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      State lawmaker proposes firing squad executions

      A state lawmaker says firing squads offer an expedient and humane option if problems with lethal injections continue.

      A state representative told KRCG 13 Monday Missouri needs another capital punishment method if difficulties with lethal injeciton persist.

      Rep. Rick Brattin, R-Harrisonville, said he thinks execution by firing squad is the most viable and humane method available if Missouri cannot continue with lethal injections.

      "With a firing squad, you're shot simultaneously with four projectiles. Well, your body cannot handle that type of blunt trauma, so your body immediately dies," he said.

      His bill would add the firing squad option to state law, giving the state a total of three authorized means for putting a condemned criminal to death. State law currently specifies lethal injection or lethal gas, but Brattin pointed out Missouri does not have an operational gas chamber.

      Death penalty opponents called Brattin's move desperate. Rita Linhardt, the chair of Missourians for Alternatives to the Death Penalty, said she found the idea of a firing squad execution even less palatable than lethal injection.

      "This, to me, is just them trying to keep the death penalty system going when, in fact, it's really broken and it's beyond repair," she said.

      Unlike other execution methods, firing squads have been used very rarely in U.S. history. According to the Death Penalty Information Center, three people have been executed using this method since capital punishment resumed in 1977, all in Utah. That state eliminated firing squads in 2004 but Utah's Department of Corrections reports inmates condemned before then may choose this method. Four have reportedly asked to be shot. Nevada also once had this method on the books but only one person was ever put to death by shooting, according to the Nevada State Library. The Bureau of Justice Statistics shows Oklahoma is the only state that currently has execution by firing squad on the books, and then only if lethal injection, which is the state's primary method, and electrocution are both ruled unconstitutional.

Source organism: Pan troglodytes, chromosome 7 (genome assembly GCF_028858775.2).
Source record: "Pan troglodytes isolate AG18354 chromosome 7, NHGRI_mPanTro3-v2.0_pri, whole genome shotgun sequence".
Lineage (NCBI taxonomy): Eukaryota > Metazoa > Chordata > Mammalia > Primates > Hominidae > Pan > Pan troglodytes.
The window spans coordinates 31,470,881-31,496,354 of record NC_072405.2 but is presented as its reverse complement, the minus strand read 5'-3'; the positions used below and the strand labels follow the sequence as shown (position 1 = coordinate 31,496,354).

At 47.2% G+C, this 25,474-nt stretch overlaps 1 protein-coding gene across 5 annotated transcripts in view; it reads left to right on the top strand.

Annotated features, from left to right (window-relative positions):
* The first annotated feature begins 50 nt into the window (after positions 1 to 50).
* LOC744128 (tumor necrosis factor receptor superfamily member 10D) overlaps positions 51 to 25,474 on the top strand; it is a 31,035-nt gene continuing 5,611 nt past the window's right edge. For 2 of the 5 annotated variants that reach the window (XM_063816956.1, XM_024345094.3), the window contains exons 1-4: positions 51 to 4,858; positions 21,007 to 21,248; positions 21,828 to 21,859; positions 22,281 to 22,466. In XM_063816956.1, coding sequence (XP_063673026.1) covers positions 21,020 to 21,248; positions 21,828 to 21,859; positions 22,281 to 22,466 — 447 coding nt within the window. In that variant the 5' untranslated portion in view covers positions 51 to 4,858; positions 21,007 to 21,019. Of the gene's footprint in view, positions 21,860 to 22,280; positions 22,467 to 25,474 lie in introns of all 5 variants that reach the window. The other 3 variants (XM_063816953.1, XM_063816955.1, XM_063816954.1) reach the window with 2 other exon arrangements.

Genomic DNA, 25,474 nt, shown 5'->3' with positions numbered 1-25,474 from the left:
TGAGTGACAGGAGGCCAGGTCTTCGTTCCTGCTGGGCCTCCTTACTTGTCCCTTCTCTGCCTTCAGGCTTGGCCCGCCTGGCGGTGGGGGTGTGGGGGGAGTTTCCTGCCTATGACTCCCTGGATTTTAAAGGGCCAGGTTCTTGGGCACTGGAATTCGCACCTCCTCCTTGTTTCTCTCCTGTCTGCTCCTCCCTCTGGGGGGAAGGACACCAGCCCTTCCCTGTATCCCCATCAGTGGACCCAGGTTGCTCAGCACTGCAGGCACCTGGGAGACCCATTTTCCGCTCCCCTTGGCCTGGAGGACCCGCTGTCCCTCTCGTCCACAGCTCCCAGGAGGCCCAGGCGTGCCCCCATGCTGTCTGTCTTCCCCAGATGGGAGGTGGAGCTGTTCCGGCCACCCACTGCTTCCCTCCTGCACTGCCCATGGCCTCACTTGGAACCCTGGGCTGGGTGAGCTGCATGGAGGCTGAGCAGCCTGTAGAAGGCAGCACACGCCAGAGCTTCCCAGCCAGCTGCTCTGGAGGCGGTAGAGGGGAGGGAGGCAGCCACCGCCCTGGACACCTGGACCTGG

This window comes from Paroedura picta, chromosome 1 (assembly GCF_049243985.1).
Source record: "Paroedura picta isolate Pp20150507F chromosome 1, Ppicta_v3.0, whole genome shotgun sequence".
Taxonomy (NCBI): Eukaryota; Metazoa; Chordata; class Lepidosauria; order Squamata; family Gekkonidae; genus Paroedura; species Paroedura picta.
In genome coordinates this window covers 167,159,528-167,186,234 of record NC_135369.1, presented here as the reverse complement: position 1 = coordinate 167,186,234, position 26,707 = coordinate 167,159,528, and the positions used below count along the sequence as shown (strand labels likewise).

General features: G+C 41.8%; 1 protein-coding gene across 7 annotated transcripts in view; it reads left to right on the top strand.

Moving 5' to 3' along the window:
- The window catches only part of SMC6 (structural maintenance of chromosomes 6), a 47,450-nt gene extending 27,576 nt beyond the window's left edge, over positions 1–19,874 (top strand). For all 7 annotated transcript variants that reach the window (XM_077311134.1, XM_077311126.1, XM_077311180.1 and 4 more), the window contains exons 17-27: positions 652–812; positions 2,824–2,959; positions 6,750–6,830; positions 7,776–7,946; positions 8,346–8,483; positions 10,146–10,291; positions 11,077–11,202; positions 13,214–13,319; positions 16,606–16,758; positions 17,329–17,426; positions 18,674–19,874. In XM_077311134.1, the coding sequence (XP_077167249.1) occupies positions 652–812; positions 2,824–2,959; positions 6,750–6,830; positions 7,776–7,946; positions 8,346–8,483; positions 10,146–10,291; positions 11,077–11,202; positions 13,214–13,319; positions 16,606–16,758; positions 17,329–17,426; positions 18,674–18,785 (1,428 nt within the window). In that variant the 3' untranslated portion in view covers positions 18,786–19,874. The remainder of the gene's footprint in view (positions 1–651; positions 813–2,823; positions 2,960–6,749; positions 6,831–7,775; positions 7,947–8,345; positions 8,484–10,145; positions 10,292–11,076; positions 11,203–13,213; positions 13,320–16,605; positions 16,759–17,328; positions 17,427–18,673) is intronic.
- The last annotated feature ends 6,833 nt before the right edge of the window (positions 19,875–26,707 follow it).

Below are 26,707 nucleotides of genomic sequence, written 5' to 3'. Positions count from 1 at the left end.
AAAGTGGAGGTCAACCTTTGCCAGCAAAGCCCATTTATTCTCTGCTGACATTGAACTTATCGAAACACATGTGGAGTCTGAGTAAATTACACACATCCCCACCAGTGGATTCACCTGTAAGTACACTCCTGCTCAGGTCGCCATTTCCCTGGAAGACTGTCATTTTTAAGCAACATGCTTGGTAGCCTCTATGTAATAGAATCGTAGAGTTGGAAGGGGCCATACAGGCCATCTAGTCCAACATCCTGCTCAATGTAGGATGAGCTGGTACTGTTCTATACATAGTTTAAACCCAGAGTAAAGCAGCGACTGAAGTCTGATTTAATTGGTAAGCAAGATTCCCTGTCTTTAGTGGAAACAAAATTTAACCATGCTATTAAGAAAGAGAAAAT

Several Jefferson City residents said they thought firing squads are a good idea. Debra Banes said it would help clear backlogs on death row. Patrick Davidson said people who commit heinous crimes should not be allowed to live out the rest of their natural lives.

      "People who cause other people's death, they deserve death themselves, not 20 years on death row," he said.

      Support was not universal. Lucky Harlan said he was opposed to the death penalty because he has friends currently awaiting execution. He said this fact makes him pause and consider the issues a little more carefully whenever capital punishment is brought up. Ken Beck said he supported capital punishment in general and lethal injection in particular but he felt firing squads go too far.

      "Firing squad is very inhumane for the people that are doing the shooting as well as the people who are getting shot," he said.

      Brattin's bill comes amid months of debate in Missouri and across the United States over the drugs used in lethal injections. Last year, Missouri postponed two executions that would have been the state's first using the drug propofol. The state ultimately returned its supplies of the drug amid concerns European-based pharmaceutical companies would block future shipments to the U.S. Convicted killers Joseph Paul Franklin and Allen Nicklasson were ultimately put to death using pentobarbital. Officials currently face questions over revelations that the pentobarbital came from an Oklahoma pharmacy that is not licensed to do business in Missouri.

      Meanwhile, other states have faced similar difficulties. Ohio is facing potential lawsuits after its execution of Dennis McGuire using an untested 2-drug combination. That execution lasted 15 to 25 minutes, during which McGuire reported gasped and snorted.